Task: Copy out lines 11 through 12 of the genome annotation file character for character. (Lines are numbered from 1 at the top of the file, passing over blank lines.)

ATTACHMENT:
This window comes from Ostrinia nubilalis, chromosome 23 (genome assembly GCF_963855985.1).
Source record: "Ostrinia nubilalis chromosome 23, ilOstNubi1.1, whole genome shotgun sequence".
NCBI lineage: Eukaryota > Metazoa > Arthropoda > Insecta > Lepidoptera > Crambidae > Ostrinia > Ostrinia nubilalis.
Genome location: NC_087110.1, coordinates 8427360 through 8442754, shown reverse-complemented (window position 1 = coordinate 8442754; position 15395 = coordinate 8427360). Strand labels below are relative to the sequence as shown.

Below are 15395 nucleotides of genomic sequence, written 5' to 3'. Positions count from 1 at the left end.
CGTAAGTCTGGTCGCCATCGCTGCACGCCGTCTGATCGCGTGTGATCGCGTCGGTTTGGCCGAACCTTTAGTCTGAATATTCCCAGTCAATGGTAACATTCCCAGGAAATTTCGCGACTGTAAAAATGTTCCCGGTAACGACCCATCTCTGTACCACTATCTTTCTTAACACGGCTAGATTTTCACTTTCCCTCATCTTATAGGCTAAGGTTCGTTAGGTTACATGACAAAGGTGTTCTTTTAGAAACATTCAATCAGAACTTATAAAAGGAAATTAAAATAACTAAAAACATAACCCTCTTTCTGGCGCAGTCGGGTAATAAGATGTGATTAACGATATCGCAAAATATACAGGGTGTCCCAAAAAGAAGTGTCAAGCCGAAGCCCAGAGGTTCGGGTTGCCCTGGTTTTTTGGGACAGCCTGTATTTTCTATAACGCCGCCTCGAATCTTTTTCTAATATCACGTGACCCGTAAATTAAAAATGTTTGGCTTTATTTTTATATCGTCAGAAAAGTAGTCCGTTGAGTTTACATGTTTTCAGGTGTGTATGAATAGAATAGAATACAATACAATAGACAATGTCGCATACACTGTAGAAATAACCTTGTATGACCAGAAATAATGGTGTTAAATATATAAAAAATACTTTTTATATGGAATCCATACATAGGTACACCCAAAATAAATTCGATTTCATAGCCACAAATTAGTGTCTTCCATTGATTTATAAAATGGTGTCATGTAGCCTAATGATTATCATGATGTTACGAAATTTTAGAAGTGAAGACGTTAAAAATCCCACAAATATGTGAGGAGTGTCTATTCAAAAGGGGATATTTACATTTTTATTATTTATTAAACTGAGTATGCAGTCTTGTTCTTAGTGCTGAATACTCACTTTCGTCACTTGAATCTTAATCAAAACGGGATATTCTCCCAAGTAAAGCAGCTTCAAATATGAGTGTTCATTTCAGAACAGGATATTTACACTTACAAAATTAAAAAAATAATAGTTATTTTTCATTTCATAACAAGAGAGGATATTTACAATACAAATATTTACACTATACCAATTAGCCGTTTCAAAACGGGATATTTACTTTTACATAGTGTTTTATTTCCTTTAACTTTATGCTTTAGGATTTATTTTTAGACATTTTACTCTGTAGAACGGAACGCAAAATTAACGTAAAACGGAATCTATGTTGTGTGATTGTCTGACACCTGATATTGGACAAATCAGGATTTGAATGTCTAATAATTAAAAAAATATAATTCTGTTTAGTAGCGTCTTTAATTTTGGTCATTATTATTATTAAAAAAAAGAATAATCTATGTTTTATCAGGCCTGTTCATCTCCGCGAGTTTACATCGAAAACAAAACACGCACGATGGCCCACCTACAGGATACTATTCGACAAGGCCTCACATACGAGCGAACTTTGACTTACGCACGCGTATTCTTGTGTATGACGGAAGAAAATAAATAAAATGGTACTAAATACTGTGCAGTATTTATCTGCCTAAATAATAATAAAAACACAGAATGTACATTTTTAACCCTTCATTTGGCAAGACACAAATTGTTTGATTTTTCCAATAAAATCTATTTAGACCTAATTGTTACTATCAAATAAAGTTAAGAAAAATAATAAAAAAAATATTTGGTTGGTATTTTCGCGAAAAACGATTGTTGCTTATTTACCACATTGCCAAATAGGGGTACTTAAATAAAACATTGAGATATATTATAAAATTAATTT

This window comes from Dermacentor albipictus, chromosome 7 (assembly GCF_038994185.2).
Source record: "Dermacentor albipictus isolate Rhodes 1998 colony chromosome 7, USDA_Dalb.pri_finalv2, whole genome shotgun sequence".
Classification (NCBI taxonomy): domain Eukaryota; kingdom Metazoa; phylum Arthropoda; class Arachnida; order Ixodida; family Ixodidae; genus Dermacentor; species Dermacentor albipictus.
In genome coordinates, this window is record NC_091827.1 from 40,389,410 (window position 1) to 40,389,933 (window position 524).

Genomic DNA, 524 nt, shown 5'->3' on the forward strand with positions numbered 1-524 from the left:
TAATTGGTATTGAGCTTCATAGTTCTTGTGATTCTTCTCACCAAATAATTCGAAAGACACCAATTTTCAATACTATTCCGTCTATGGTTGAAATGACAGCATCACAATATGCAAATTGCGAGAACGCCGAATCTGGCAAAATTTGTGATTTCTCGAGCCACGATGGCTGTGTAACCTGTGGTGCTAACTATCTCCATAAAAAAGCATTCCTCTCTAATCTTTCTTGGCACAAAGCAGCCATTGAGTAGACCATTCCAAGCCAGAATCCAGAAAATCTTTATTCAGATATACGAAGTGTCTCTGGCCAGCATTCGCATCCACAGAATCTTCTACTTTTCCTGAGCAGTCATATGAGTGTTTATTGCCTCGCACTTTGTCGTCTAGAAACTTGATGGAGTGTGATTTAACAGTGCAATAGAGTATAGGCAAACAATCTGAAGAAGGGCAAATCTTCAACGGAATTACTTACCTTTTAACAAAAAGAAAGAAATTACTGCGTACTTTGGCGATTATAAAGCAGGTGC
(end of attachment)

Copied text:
Genomic DNA, 524 nt, shown 5'->3' on the forward strand with positions numbered 1-524 from the left:
TAATTGGTATTGAGCTTCATAGTTCTTGTGATTCTTCTCACCAAATAATTCGAAAGACACCAATTTTCAATACTATTCCGTCTATGGTTGAAATGACAGCATCACAATATGCAAATTGCGAGAACGCCGAATCTGGCAAAATTTGTGATTTCTCGAGCCACGATGGCTGTGTAACCTGTGGTGCTAACTATCTCCATAAAAAAGCATTCCTCTCTAATCTTTCTTGGCACAAAGCAGCCATTGAGTAGACCATTCCAAGCCAGAATCCAGAAAATCTTTATTCAGATATACGAAGTGTCTCTGGCCAGCATTCGCATCCACAGAATCTTCTACTTTTCCTGAGCAGTCATATGAGTGTTTATTGCCTCGCACTTTGTCGTCTAGAAACTTGATGGAGTGTGATTTAACAGTGCAATAGAGTATAGGCAAACAATCTGAAGAAGGGCAAATCTTCAACGGAATTACTTACCTTTTAACAAAAAGAAAGAAATTACTGCGTACTTTGGCGATTATAAAGCAGGTGC